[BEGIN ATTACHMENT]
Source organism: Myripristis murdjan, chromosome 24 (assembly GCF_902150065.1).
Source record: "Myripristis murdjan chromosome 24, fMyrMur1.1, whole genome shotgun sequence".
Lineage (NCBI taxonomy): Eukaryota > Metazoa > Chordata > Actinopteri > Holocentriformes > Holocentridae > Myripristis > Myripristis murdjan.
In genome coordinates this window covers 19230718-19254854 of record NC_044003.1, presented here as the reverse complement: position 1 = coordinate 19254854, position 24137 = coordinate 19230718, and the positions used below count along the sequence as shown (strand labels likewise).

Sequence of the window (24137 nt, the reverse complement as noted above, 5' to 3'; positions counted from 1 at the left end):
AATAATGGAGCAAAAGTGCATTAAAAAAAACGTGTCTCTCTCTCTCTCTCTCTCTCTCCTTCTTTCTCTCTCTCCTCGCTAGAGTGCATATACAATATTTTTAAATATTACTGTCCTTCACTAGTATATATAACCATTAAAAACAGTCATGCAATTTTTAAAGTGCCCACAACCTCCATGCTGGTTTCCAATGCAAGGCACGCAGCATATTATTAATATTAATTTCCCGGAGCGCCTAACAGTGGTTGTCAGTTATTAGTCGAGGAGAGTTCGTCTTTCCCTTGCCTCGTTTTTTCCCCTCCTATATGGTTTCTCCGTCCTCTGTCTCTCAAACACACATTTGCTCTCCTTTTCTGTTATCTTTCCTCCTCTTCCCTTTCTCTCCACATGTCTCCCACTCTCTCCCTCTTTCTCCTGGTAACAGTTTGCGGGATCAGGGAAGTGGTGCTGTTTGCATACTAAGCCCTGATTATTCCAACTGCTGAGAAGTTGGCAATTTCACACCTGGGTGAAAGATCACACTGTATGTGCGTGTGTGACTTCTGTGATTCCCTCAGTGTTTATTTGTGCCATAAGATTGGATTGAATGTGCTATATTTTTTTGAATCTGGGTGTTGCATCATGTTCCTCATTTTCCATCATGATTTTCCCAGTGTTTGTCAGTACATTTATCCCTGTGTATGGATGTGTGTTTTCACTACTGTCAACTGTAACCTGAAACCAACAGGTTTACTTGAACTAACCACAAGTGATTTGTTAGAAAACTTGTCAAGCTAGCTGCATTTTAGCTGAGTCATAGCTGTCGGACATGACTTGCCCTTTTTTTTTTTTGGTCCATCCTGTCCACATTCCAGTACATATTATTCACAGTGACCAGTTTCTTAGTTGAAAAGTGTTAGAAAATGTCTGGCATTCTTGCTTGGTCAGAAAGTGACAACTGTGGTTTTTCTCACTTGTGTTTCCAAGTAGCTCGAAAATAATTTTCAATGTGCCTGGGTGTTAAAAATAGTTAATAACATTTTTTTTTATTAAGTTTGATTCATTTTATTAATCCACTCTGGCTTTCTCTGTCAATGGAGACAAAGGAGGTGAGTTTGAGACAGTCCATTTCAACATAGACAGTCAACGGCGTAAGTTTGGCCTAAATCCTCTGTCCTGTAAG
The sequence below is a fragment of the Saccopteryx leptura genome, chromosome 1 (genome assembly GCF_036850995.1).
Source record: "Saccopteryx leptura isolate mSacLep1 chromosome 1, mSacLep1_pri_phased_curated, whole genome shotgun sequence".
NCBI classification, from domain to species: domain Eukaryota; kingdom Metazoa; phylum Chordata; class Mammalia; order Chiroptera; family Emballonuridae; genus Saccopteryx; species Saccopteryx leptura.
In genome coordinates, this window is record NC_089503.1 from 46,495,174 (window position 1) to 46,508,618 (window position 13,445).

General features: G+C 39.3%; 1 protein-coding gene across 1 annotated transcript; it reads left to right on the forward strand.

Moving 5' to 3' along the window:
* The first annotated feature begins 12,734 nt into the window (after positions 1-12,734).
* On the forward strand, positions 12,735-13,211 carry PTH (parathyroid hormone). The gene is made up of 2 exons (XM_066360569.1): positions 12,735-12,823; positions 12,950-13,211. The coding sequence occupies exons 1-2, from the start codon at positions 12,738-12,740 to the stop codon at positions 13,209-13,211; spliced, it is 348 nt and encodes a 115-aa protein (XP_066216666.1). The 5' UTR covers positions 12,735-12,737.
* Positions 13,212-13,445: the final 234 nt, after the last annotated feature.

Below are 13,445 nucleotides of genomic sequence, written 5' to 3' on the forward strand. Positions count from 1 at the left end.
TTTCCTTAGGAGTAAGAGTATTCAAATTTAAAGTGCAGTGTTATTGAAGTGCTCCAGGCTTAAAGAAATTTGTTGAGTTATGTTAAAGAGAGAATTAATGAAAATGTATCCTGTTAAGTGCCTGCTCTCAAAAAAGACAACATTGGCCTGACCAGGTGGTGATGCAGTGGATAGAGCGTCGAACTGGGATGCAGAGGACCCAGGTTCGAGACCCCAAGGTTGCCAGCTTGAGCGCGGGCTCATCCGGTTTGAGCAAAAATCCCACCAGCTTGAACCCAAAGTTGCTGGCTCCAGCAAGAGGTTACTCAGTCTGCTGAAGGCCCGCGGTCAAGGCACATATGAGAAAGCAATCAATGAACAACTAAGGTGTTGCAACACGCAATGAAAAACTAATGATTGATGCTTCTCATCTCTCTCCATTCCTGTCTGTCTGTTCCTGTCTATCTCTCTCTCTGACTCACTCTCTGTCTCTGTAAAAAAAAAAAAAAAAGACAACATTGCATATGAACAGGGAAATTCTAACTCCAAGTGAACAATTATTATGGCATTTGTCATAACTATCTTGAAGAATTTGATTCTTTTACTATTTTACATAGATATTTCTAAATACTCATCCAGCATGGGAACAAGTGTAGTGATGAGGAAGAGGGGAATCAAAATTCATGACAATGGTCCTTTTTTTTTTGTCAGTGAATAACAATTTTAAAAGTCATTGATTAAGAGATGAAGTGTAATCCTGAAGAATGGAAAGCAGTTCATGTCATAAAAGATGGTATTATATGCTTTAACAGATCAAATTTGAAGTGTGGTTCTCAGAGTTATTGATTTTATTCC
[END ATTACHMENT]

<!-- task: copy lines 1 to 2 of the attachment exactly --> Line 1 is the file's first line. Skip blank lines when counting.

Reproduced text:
Source organism: Myripristis murdjan, chromosome 24 (assembly GCF_902150065.1).
Source record: "Myripristis murdjan chromosome 24, fMyrMur1.1, whole genome shotgun sequence".